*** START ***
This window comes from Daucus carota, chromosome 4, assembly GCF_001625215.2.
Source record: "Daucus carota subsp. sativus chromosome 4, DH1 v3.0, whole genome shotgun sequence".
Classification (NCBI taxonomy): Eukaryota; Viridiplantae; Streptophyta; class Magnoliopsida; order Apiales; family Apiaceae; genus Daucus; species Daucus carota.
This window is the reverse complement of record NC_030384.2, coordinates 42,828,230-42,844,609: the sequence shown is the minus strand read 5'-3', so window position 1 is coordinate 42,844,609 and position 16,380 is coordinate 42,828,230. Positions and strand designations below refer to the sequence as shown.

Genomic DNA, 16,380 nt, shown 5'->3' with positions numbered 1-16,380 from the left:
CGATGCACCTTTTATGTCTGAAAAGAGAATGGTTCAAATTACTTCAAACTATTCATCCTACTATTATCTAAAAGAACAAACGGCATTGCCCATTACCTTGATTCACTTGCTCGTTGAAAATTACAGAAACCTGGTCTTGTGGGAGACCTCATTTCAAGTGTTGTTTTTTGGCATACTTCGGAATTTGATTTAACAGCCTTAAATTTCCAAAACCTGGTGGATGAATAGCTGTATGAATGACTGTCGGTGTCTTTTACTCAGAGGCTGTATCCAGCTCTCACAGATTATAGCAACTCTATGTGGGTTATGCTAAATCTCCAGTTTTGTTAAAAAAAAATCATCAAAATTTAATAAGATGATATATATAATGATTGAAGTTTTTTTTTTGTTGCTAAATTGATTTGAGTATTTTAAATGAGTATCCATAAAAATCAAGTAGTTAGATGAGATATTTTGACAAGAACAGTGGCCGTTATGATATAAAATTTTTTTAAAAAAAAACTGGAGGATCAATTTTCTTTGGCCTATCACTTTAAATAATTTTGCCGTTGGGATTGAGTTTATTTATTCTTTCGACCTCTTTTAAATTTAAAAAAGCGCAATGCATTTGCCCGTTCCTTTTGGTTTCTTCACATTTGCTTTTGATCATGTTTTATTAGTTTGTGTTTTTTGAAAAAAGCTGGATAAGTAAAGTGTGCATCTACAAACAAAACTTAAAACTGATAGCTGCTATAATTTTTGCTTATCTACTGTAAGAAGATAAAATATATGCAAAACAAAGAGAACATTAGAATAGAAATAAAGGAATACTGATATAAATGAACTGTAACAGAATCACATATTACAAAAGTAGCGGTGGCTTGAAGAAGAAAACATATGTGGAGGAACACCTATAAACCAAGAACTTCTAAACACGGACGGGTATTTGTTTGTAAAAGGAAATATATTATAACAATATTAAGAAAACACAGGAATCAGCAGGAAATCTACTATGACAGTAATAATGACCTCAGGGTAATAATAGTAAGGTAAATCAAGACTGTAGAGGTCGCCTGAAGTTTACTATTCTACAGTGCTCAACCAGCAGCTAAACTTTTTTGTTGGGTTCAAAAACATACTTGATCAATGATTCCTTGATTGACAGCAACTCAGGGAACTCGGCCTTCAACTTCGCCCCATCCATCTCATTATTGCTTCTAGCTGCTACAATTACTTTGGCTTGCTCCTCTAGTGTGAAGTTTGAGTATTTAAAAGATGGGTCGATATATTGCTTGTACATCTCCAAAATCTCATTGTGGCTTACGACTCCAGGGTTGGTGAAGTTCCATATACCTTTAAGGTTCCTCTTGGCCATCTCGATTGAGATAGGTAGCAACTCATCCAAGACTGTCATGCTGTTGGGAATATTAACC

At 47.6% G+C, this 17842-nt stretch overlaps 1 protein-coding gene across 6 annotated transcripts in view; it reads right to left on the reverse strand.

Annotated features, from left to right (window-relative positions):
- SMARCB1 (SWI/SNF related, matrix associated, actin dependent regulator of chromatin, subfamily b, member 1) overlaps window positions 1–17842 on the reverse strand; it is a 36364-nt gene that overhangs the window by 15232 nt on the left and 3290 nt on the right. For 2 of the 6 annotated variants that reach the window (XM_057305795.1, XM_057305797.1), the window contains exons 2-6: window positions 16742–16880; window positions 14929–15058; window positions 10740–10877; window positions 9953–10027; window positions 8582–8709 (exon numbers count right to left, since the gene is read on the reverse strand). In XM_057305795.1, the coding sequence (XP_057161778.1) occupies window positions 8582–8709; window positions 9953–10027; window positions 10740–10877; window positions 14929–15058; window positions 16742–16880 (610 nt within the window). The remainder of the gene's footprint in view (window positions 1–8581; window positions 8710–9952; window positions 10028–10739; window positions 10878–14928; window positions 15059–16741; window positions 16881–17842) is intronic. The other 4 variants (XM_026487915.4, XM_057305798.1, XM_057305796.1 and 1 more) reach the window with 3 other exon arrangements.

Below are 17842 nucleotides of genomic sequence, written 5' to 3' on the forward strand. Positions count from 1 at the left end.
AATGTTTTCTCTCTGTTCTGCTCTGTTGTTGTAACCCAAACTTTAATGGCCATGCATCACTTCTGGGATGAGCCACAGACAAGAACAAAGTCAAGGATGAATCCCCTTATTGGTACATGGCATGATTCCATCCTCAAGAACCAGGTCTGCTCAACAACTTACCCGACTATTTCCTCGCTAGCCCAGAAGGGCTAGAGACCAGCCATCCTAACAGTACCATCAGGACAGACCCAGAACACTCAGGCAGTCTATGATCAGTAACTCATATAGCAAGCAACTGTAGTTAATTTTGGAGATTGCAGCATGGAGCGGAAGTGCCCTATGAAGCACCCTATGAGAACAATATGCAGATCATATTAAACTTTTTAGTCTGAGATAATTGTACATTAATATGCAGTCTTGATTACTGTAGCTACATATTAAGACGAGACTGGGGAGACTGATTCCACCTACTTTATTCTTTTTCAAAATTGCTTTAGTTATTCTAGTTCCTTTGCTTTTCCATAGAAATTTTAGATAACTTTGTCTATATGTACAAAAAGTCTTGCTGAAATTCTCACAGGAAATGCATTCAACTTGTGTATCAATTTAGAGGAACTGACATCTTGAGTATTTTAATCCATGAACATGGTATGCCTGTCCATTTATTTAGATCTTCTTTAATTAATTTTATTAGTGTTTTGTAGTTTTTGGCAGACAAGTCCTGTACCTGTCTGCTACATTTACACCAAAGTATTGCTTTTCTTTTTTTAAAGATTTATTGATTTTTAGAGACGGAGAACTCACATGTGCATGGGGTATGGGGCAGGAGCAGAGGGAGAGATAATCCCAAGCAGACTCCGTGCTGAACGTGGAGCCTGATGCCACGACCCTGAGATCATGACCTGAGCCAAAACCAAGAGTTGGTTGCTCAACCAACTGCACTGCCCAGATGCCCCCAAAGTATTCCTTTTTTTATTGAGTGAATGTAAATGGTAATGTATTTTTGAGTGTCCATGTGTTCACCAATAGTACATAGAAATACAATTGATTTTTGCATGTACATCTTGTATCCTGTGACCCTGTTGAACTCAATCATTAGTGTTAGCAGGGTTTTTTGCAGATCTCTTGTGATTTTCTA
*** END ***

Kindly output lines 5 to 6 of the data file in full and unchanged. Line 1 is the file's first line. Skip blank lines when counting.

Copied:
Genomic DNA, 16,380 nt, shown 5'->3' with positions numbered 1-16,380 from the left:
CGATGCACCTTTTATGTCTGAAAAGAGAATGGTTCAAATTACTTCAAACTATTCATCCTACTATTATCTAAAAGAACAAACGGCATTGCCCATTACCTTGATTCACTTGCTCGTTGAAAATTACAGAAACCTGGTCTTGTGGGAGACCTCATTTCAAGTGTTGTTTTTTGGCATACTTCGGAATTTGATTTAACAGCCTTAAATTTCCAAAACCTGGTGGATGAATAGCTGTATGAATGACTGTCGGTGTCTTTTACTCAGAGGCTGTATCCAGCTCTCACAGATTATAGCAACTCTATGTGGGTTATGCTAAATCTCCAGTTTTGTTAAAAAAAAATCATCAAAATTTAATAAGATGATATATATAATGATTGAAGTTTTTTTTTTGTTGCTAAATTGATTTGAGTATTTTAAATGAGTATCCATAAAAATCAAGTAGTTAGATGAGATATTTTGACAAGAACAGTGGCCGTTATGATATAAAATTTTTTTAAAAAAAAACTGGAGGATCAATTTTCTTTGGCCTATCACTTTAAATAATTTTGCCGTTGGGATTGAGTTTATTTATTCTTTCGACCTCTTTTAAATTTAAAAAAGCGCAATGCATTTGCCCGTTCCTTTTGGTTTCTTCACATTTGCTTTTGATCATGTTTTATTAGTTTGTGTTTTTTGAAAAAAGCTGGATAAGTAAAGTGTGCATCTACAAACAAAACTTAAAACTGATAGCTGCTATAATTTTTGCTTATCTACTGTAAGAAGATAAAATATATGCAAAACAAAGAGAACATTAGAATAGAAATAAAGGAATACTGATATAAATGAACTGTAACAGAATCACATATTACAAAAGTAGCGGTGGCTTGAAGAAGAAAACATATGTGGAGGAACACCTATAAACCAAGAACTTCTAAACACGGACGGGTATTTGTTTGTAAAAGGAAATATATTATAACAATATTAAGAAAACACAGGAATCAGCAGGAAATCTACTATGACAGTAATAATGACCTCAGGGTAATAATAGTAAGGTAAATCAAGACTGTAGAGGTCGCCTGAAGTTTACTATTCTACAGTGCTCAACCAGCAGCTAAACTTTTTTGTTGGGTTCAAAAACATACTTGATCAATGATTCCTTGATTGACAGCAACTCAGGGAACTCGGCCTTCAACTTCGCCCCATCCATCTCATTATTGCTTCTAGCTGCTACAATTACTTTGGCTTGCTCCTCTAGTGTGAAGTTTGAGTATTTAAAAGATGGGTCGATATATTGCTTGTACATCTCCAAAATCTCATTGTGGCTTACGACTCCAGGGTTGGTGAAGTTCCATATACCTTTAAGGTTCCTCTTGGCCATCTCGATTGAGATAGGTAGCAACTCATCCAAGACTGTCATGCTGTTGGGAATATTAACC